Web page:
The Times Leader from Wilkes-Barre, Pennsylvania on October 19, 1990 · 13
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The Times Leader from Wilkes-Barre, Pennsylvania · 13

Wilkes-Barre, Pennsylvania
Issue Date:
Friday, October 19, 1990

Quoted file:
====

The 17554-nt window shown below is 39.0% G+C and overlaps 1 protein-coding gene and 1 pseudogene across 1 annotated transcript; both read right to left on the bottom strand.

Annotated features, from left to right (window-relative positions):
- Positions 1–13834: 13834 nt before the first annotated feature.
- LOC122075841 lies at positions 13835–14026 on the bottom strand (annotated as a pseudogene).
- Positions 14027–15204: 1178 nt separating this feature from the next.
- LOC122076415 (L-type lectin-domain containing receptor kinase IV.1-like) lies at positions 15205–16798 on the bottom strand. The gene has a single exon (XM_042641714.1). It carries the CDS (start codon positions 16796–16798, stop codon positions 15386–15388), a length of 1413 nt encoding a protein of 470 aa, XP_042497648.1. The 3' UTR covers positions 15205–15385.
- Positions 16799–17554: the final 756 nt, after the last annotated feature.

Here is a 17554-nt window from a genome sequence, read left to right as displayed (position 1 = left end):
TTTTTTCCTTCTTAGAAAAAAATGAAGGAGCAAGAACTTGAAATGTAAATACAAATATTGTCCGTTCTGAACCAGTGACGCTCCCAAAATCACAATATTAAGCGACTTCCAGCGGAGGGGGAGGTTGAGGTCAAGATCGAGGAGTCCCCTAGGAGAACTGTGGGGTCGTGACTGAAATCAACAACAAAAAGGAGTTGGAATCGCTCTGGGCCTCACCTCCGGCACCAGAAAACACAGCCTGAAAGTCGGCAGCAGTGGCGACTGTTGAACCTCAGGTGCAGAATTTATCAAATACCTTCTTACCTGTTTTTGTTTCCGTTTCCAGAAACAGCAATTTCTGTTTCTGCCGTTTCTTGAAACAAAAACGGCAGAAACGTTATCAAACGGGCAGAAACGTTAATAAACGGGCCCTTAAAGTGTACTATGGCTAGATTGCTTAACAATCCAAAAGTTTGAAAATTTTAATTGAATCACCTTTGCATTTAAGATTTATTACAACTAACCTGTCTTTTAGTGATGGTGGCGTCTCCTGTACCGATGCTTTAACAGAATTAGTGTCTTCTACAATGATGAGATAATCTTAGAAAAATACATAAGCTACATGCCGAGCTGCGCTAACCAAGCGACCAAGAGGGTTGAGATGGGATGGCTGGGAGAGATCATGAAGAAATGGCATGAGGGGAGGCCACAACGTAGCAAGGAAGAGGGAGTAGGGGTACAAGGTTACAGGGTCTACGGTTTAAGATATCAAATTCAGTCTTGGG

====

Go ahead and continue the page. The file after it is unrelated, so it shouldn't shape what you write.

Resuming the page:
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The Times leader Friday, October 19, J 990 9 : : mifni is I SS' ! 1 I L nannormicltf fiinnv r-nr n.r 3 ' ' . Americana The Scranton Public Theatre opens its production of Neil Simon's 'Prisoner of Second Avenue' this weekend. For more info, see the Guide, page 2B. I J I 'Avalon,' starring Joan Plowright and Armin Mueller-Stahl, opens at movie theaters in the area For more info, see The Guide, page 2B. Special premiere The London Sessions, hosted by Herbie Hancock (left), presents the musical talents of Pete Townshend (center) and Mick Hucknali Monday at 1 1 p.m. on Showtime. 3ul U Lf7Ui UZUNiMlfbN U Guide2D Film3D ClubsCD S:s,y::i , ' ' -' - x f u Johnny Gill 'My, My, My,' Gill's love letter went platinum NEW YORK (AP) In the credits of Johnny Gill's new album, underneath all the thanks to creators, producers, friends and family, you'll find a "Low Key Dedication" to: "A special person, hopefully one day I can show you how special you are to me." Gill isn't Just being clever or sentimental.. Liner notes have long been treated as if they were trees in which to carve initials, but this dedication has a story behind It. In fact, most of the album is like a personal ad set to music, a platinum love letter as low-key as proposing marriage on national television. "Oh boy. we're going to start something here," Gill said with a nervous laugh during an interview at Motown's Manhattan offices. "It's so weird, to like someone for such a long time and it never goes away. You think that it's a crush, but when you find it lingering for years, six, seven, eight years, then you know maybe there is something there." Skip past the seductive album cover of "Johnny Gill" and the assurance of the first single, "Rub You the Right Way." On "My. My. My," "Lady DuJour" and others. Gill is crying for help, with none of the cockiness of the guy who performed teen duets with Stacy Lattis-law and dance songs with New Edition. Encouraged by two of the hottest production teams, Jimmy Jam and Terry Lewis and L.A. and Babyface, Gill holds nothing back. Listen to the way he turns "My, my, my" into "Mine! Mine! Mine!" or growls on the word "never" as if he's about to tear off a piece with his teeth and spit it on the ground. "I had met her a few times, but the New Edition tour two years ago is when I really got to know her," said Gill, naming no names. "We talk off and on. You can always feel that vibe that's there. I think even without getting to know her. I've always had something in my heart. It's been that way for a long time. "It's so funny, you always feel that way and you really get to talk to the person and know them and they axe exactly as you expect them to be. That's what freaks you out." "Lady DuJour" sounds like an old-fashioned dance song. A guy calls up a girl and invites her out for the evening. "Girl, I don't mind waiting, Just anticipating," he sings. But by the end of the song, he's still waiting, calling out her name, and you wonder if she'll ever arrive. "The success of the album makes me really happy," Gill said of the album's platinum status. "I don't do drugs or anything. I'm Just a happy-go-lucky person all the way around. Everything's going great for me. "There's one thing missing in my life, that special someone. I'm kind of in a situation where there's someone who I do like but I'm not one of those into breaking up a happy home. I do know this person feels the same way." Gill grew up in Washington, and began singing at age 8 with the Gill Special, a gospel quartet with his three brothers. He was a natural, never taking voice lessons and learning to play guitar, drums and keyboards by ear. Lattlslaw was one of his childhood friends and helped him get a deal with Atlantic Records in the early 1980s. Loessefs legacy Northeast Philharmonic celebrates a legendary Broadway composer By JOB BUTKIEWICZ Frank Loesser fl Born: New York City, 1910 D Moved: New York City to Hollywood in 1936, where he wrote lyrics for musicals. D Early 1940's: Loesser began writing both music and lyrics, . onsuch songs as 'On a Slow Boat to China' and 'Spring Will Be a Little Late This Year.' D First musical comedy: 'Where's Charley?' in 1948. D Won Academy Award: For the song, 'Baby, It's Cold Outside,' in 1949. B Won Pulitzer Prize: With playwright Abe Burrows, for 'How to Succeed...' in 1962. B Died: 1969 Times Leader Staff Writer CT"J3 he featured performers for this weekend's pops 1 1 concert by the Northeastern Pennsylvania U Philharmonic will be Jo Sullivan and Margaret Whiting. But the star that the audience will be listening to will be the late Frank Loesser, whose popular songs, Broadway and film music and lyrics will be In the spotlight. "A Musical Tribute to Frank Loesser" will feature selections from "Guys and Dolls," "Most Happy Fella," "How to Succeed in Business Without Really Trying," "Where's Charley?" and other stage musicals with music and lyrics written by Loesser. Audiences can also expect to hear such enduring tunes as "I've Never Been in Love," "Spring Will Be a Little Late This Year" and "Heart and Soul." The Philharmonic performance will be at the Masonic Temple in Scranton this evening and at the Kirby Center In Wilkes-Barre on Saturday, Oct. 20, at 8 p.m. In addition to the orchestra and conductor Hugh Keelan, the performances will feature the Philharmonic Chorus, conducted by Stephen Barton and featured performers Jo Sullivan (the late composer's second wife) and singer Margaret Whiting (herself the daughter of composer Richard Whiting). "One of the nice aspects of a concert like this Is you're taking the world's greatest experts on Frank Loesser and putting them Into one show," said John Loesser, executive director of the Kirby Center and the composer's son. "You'll never see a more accomplished representation of his music." Frank Loesser was born in New York City In 1 9 1 0. He moved to Hollywood in 1936, where he wrote lyrics for motion picture musicals. He had some early successes there, but In the 1 940s he began writing both music and lyrics and penned such songs as "On a Slow Boat to China" and "Spring Will be a Little Late This Year" Loesser wrote his first musical comedy, "Where's Charley?" In 1948. He followed with "Guys and Dolls" in 1 950 and "The Most Happy Fella" in 1 956. While casting that show, Loesser was Introduced to young Jo Sullivan, who was up for the lead part of Rosabella, the mall-order bride of an Italian wine grower. Sullivan, originally from Illinois, arrived In New York City In the late 1 940s, where she struggled for parts as a singer and actress. She eventually won parts In Broadway productions and touring revivals of "Carousel" and "Showboat." As legend has It, when Loesser heard Sullivan audition, he exclaimed, "My God, that kid sings loud." Loud enough to win the part, and in 1959 Sullivan and Loesser were married. They later had two children, Emily and Hannah, step-sisters to John Loesser. After the composer died in 1969, Jo Sullivan was forced into the role of businesswoman, managing Frank Music Company, After seven years, the family sold the publishing company to CBS Records, which in turn sold It to Paul McCartney. And In 1977, Sullivan began performing again, In Broadway shows, revues, nightclub cabarets, off -Broadway, road shows and concerts much like the performances here on Friday and Saturday. Singer Margaret Whiting has had similar experiences; she was born In Detroit, into a show-business family. As a teenager at home, she sang for visiting guests such as Eddie Cantor, Judy Garland, Harold Arlen and Frank Loesser. Her first record was of her father's ballad, "My Ideal," and later she made what became her signature recording of "Moonlight In Vermont." Whiting has performed on stage In both musical and non-musical roles, with performances In nightclubs, theaters, on radio and overseas for U.S. armed forces. The two singers will be joined by Don Stevenson, Colin Romoff , Arthur Ruben and, for the Scranton performance, by Emily Loesser, the composer's daughter, with Jo Sullivan. See LOESSER, Page 4B 310 Mmmm 'I, h ;, 3h jt '-r'Wm At nwnnvnt W 111 fin ft ;S&.W::ssdr . JrJty , , , . y v :'L? . : Kh(y - l; ; j r i i ...... tk. ns i " I 1 'W J0 Ativan rck I WW. ' s . J Don Stevenson Lj3sJ' 1 1 in n A x ft 1 1